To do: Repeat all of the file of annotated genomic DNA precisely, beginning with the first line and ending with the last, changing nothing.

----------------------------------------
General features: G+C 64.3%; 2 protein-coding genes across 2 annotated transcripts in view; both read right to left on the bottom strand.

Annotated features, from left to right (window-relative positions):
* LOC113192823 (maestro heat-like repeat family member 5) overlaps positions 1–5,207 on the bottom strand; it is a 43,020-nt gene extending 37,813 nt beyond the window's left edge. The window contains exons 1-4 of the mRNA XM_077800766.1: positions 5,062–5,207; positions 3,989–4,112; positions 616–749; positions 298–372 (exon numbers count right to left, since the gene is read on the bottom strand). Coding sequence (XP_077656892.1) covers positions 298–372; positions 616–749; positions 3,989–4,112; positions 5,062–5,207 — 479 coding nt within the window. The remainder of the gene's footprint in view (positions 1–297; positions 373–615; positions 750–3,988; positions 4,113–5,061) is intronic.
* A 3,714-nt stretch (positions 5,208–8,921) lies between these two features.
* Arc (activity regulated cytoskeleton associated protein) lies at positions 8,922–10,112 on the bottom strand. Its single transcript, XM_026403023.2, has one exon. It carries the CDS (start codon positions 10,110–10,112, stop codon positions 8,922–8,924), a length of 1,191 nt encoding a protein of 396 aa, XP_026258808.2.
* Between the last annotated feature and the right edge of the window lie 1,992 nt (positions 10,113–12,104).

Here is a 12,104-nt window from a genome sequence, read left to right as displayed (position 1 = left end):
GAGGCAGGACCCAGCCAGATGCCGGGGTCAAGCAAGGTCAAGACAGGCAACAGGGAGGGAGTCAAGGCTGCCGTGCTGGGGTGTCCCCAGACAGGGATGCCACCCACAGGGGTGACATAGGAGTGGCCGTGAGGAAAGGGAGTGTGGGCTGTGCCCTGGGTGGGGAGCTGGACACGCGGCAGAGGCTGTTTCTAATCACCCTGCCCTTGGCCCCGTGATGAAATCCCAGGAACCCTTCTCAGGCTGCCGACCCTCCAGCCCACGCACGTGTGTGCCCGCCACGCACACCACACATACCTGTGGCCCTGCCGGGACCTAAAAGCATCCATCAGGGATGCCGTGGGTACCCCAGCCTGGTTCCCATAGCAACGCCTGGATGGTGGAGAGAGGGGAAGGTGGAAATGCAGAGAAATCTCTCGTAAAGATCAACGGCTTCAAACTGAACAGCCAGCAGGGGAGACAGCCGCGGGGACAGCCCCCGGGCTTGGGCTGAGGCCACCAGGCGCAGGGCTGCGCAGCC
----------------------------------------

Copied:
General features: G+C 64.3%; 2 protein-coding genes across 2 annotated transcripts in view; both read right to left on the bottom strand.

Annotated features, from left to right (window-relative positions):
* LOC113192823 (maestro heat-like repeat family member 5) overlaps positions 1–5,207 on the bottom strand; it is a 43,020-nt gene extending 37,813 nt beyond the window's left edge. The window contains exons 1-4 of the mRNA XM_077800766.1: positions 5,062–5,207; positions 3,989–4,112; positions 616–749; positions 298–372 (exon numbers count right to left, since the gene is read on the bottom strand). Coding sequence (XP_077656892.1) covers positions 298–372; positions 616–749; positions 3,989–4,112; positions 5,062–5,207 — 479 coding nt within the window. The remainder of the gene's footprint in view (positions 1–297; positions 373–615; positions 750–3,988; positions 4,113–5,061) is intronic.
* A 3,714-nt stretch (positions 5,208–8,921) lies between these two features.
* Arc (activity regulated cytoskeleton associated protein) lies at positions 8,922–10,112 on the bottom strand. Its single transcript, XM_026403023.2, has one exon. It carries the CDS (start codon positions 10,110–10,112, stop codon positions 8,922–8,924), a length of 1,191 nt encoding a protein of 396 aa, XP_026258808.2.
* Between the last annotated feature and the right edge of the window lie 1,992 nt (positions 10,113–12,104).

Here is a 12,104-nt window from a genome sequence, read left to right as displayed (position 1 = left end):
GAGGCAGGACCCAGCCAGATGCCGGGGTCAAGCAAGGTCAAGACAGGCAACAGGGAGGGAGTCAAGGCTGCCGTGCTGGGGTGTCCCCAGACAGGGATGCCACCCACAGGGGTGACATAGGAGTGGCCGTGAGGAAAGGGAGTGTGGGCTGTGCCCTGGGTGGGGAGCTGGACACGCGGCAGAGGCTGTTTCTAATCACCCTGCCCTTGGCCCCGTGATGAAATCCCAGGAACCCTTCTCAGGCTGCCGACCCTCCAGCCCACGCACGTGTGTGCCCGCCACGCACACCACACATACCTGTGGCCCTGCCGGGACCTAAAAGCATCCATCAGGGATGCCGTGGGTACCCCAGCCTGGTTCCCATAGCAACGCCTGGATGGTGGAGAGAGGGGAAGGTGGAAATGCAGAGAAATCTCTCGTAAAGATCAACGGCTTCAAACTGAACAGCCAGCAGGGGAGACAGCCGCGGGGACAGCCCCCGGGCTTGGGCTGAGGCCACCAGGCGCAGGGCTGCGCAGCC